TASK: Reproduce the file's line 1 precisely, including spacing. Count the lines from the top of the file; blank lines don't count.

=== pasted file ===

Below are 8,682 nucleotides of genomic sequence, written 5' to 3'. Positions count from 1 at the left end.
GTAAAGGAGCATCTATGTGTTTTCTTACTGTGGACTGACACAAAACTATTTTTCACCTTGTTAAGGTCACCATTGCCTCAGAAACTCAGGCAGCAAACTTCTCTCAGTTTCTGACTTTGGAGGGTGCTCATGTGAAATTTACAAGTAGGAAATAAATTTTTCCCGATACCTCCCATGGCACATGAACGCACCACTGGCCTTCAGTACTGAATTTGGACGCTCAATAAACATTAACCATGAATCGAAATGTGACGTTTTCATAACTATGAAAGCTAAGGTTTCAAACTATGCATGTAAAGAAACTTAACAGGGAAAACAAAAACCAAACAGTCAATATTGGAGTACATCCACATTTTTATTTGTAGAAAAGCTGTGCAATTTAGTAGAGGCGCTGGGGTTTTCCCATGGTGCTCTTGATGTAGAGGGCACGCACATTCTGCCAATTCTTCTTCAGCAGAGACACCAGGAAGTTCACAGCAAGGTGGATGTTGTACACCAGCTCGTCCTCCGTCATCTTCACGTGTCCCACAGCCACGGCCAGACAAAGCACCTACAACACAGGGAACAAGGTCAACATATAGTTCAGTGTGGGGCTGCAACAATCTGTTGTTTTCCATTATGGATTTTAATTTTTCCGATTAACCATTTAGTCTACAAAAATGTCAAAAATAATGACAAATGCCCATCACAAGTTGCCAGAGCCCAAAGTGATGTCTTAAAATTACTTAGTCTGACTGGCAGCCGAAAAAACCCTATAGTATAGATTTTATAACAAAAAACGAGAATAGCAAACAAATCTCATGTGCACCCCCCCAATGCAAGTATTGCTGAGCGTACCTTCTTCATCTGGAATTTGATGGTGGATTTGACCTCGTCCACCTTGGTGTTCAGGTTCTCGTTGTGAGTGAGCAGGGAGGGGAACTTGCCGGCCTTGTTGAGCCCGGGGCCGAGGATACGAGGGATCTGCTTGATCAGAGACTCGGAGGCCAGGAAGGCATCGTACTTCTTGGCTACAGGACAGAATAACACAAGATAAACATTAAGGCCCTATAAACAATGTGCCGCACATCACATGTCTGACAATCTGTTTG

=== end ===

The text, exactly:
Below are 8,682 nucleotides of genomic sequence, written 5' to 3'. Positions count from 1 at the left end.